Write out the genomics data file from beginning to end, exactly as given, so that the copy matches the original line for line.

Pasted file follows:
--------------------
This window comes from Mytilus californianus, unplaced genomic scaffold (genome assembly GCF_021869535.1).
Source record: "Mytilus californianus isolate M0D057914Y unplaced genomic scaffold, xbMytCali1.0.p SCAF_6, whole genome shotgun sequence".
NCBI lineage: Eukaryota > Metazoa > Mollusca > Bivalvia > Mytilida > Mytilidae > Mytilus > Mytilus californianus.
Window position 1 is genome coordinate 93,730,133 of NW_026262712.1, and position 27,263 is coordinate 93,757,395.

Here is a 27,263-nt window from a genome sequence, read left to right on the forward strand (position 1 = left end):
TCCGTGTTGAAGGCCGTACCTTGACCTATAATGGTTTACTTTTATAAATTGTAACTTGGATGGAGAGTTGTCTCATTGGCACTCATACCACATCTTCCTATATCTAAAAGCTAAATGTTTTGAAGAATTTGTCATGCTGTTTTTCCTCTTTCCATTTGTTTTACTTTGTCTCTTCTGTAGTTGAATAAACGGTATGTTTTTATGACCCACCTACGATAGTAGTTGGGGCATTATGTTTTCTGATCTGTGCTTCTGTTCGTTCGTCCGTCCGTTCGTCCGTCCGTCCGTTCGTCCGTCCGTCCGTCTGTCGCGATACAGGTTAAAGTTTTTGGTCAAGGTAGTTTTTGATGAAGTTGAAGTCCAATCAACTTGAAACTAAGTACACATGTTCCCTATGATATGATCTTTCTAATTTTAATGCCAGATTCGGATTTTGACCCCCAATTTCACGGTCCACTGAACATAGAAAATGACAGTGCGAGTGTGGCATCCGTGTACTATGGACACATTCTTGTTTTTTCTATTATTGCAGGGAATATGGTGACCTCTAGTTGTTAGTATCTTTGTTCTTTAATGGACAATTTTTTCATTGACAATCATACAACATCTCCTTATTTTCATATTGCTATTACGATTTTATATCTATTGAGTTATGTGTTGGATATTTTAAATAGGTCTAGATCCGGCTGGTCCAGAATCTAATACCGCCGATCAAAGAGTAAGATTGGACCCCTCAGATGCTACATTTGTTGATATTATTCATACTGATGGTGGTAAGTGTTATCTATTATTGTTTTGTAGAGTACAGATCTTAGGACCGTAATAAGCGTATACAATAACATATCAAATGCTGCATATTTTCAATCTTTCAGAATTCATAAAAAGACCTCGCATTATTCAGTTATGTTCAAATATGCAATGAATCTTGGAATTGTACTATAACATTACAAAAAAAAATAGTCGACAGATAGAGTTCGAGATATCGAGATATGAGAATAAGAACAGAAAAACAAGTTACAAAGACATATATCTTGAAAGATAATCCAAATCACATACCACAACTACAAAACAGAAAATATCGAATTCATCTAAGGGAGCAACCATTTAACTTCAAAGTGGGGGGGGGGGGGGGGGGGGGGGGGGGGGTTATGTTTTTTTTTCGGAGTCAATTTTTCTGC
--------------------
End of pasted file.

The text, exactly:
This window comes from Mytilus californianus, unplaced genomic scaffold (genome assembly GCF_021869535.1).
Source record: "Mytilus californianus isolate M0D057914Y unplaced genomic scaffold, xbMytCali1.0.p SCAF_6, whole genome shotgun sequence".
NCBI lineage: Eukaryota > Metazoa > Mollusca > Bivalvia > Mytilida > Mytilidae > Mytilus > Mytilus californianus.
Window position 1 is genome coordinate 93,730,133 of NW_026262712.1, and position 27,263 is coordinate 93,757,395.

Here is a 27,263-nt window from a genome sequence, read left to right on the forward strand (position 1 = left end):
TCCGTGTTGAAGGCCGTACCTTGACCTATAATGGTTTACTTTTATAAATTGTAACTTGGATGGAGAGTTGTCTCATTGGCACTCATACCACATCTTCCTATATCTAAAAGCTAAATGTTTTGAAGAATTTGTCATGCTGTTTTTCCTCTTTCCATTTGTTTTACTTTGTCTCTTCTGTAGTTGAATAAACGGTATGTTTTTATGACCCACCTACGATAGTAGTTGGGGCATTATGTTTTCTGATCTGTGCTTCTGTTCGTTCGTCCGTCCGTTCGTCCGTCCGTCCGTTCGTCCGTCCGTCCGTCTGTCGCGATACAGGTTAAAGTTTTTGGTCAAGGTAGTTTTTGATGAAGTTGAAGTCCAATCAACTTGAAACTAAGTACACATGTTCCCTATGATATGATCTTTCTAATTTTAATGCCAGATTCGGATTTTGACCCCCAATTTCACGGTCCACTGAACATAGAAAATGACAGTGCGAGTGTGGCATCCGTGTACTATGGACACATTCTTGTTTTTTCTATTATTGCAGGGAATATGGTGACCTCTAGTTGTTAGTATCTTTGTTCTTTAATGGACAATTTTTTCATTGACAATCATACAACATCTCCTTATTTTCATATTGCTATTACGATTTTATATCTATTGAGTTATGTGTTGGATATTTTAAATAGGTCTAGATCCGGCTGGTCCAGAATCTAATACCGCCGATCAAAGAGTAAGATTGGACCCCTCAGATGCTACATTTGTTGATATTATTCATACTGATGGTGGTAAGTGTTATCTATTATTGTTTTGTAGAGTACAGATCTTAGGACCGTAATAAGCGTATACAATAACATATCAAATGCTGCATATTTTCAATCTTTCAGAATTCATAAAAAGACCTCGCATTATTCAGTTATGTTCAAATATGCAATGAATCTTGGAATTGTACTATAACATTACAAAAAAAAATAGTCGACAGATAGAGTTCGAGATATCGAGATATGAGAATAAGAACAGAAAAACAAGTTACAAAGACATATATCTTGAAAGATAATCCAAATCACATACCACAACTACAAAACAGAAAATATCGAATTCATCTAAGGGAGCAACCATTTAACTTCAAAGTGGGGGGGGGGGGGGGGGGGGGGGGGGGGGTTATGTTTTTTTTTCGGAGTCAATTTTTCTGC